On the Behavior of the Reliability Index Coefficient Alpha and its Variance: Analytical Results for One and Two Samples
Coefficient alpha is a frequently used index of survey reliability, reflecting the internal consistency of a measurement scale. Coefficient alpha is a function of scale length and item correlation. Its variance estimator is a function of these components and the corresponding standard error also a function of sample size. This research presents analytical results which systematically examine the influence of these components' sample size, scale length, and item correlation on the behavior of coefficient alpha and its variance and standard error. While coefficient alpha is half a century old, these analytics have not yet been documented. The variance and standard error are newer developments, and here too, the analytics offer the first such demonstrations of the effects of the formulae components. This paper then proceeds to extend the investigation to the assessment of the difference between coefficient alphas derived from independent samples. In the generalization to two samples, we consider the differential effects of the two sample sizes, their comparative respective scale lengths, and the possibility that the items may be more highly correlated for one sample than the other.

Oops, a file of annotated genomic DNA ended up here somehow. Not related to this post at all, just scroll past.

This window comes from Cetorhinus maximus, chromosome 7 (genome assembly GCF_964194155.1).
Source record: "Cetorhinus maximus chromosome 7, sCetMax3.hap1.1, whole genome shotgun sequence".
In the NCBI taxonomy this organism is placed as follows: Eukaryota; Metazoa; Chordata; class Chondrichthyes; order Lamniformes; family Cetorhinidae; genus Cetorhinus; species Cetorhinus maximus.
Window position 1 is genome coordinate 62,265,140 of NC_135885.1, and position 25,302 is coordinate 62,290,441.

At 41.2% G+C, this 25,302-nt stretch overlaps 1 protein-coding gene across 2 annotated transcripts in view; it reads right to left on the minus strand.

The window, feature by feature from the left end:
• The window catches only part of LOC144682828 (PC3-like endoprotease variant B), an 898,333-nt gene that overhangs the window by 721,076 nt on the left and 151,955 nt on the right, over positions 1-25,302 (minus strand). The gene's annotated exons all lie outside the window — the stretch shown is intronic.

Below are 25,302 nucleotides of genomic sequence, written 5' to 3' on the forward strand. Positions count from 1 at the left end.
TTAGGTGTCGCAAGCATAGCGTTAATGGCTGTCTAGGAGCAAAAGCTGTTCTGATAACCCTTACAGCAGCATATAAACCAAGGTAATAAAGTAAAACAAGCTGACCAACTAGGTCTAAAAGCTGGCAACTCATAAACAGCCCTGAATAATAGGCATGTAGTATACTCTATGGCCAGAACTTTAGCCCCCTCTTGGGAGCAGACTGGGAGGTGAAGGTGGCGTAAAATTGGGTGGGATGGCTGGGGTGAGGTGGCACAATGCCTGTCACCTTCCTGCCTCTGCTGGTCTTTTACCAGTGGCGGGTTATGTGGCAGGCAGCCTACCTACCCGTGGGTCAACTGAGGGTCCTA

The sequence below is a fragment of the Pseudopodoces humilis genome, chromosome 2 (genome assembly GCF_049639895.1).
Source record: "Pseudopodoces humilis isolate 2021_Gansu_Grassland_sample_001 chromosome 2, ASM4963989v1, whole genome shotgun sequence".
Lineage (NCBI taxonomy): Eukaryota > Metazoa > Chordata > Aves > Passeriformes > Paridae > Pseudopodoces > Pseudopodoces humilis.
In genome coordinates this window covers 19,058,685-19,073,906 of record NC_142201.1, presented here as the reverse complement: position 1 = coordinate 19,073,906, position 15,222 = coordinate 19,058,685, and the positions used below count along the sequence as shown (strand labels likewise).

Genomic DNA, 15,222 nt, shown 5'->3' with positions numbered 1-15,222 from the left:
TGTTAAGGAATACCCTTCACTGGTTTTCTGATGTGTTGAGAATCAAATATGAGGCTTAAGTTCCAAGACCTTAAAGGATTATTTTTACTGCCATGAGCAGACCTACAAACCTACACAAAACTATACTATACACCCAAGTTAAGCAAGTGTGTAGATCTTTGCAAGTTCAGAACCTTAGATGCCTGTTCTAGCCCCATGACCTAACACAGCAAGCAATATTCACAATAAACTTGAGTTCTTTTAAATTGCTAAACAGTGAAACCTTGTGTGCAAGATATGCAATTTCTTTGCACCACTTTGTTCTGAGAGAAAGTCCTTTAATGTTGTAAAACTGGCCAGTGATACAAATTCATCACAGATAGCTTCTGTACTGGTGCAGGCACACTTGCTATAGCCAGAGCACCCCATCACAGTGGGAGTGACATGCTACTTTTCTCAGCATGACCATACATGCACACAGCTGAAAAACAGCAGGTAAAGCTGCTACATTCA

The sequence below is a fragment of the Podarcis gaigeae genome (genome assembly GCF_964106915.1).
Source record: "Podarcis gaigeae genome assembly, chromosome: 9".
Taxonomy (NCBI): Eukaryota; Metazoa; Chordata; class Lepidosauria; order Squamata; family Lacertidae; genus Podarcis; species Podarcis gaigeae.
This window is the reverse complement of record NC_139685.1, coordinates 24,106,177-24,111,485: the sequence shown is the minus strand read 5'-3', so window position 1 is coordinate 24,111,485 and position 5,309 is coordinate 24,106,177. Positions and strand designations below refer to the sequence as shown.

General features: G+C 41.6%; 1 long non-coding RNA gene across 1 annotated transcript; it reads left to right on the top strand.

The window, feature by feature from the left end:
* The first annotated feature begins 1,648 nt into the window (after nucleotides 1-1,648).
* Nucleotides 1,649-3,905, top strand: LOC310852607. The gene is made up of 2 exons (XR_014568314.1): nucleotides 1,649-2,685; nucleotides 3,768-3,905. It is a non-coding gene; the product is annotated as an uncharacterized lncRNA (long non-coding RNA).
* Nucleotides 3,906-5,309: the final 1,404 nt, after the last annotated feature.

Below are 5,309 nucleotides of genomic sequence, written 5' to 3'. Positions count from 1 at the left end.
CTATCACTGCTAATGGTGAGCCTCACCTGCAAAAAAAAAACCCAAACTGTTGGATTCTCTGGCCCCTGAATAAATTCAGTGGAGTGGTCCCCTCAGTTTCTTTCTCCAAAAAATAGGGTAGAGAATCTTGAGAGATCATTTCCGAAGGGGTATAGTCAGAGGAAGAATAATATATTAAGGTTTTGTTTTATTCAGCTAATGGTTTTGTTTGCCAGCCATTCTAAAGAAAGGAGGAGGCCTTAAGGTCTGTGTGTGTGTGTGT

Adam Duhachek, Dawn Iacobucci, Anne Coughlan
Duhachek, Adam, Dawn Iacobucci, and Anne Coughlan. 2005. On the Behavior of the Reliability Index Coefficient Alpha and its Variance: Analytical Results for One and Two Samples.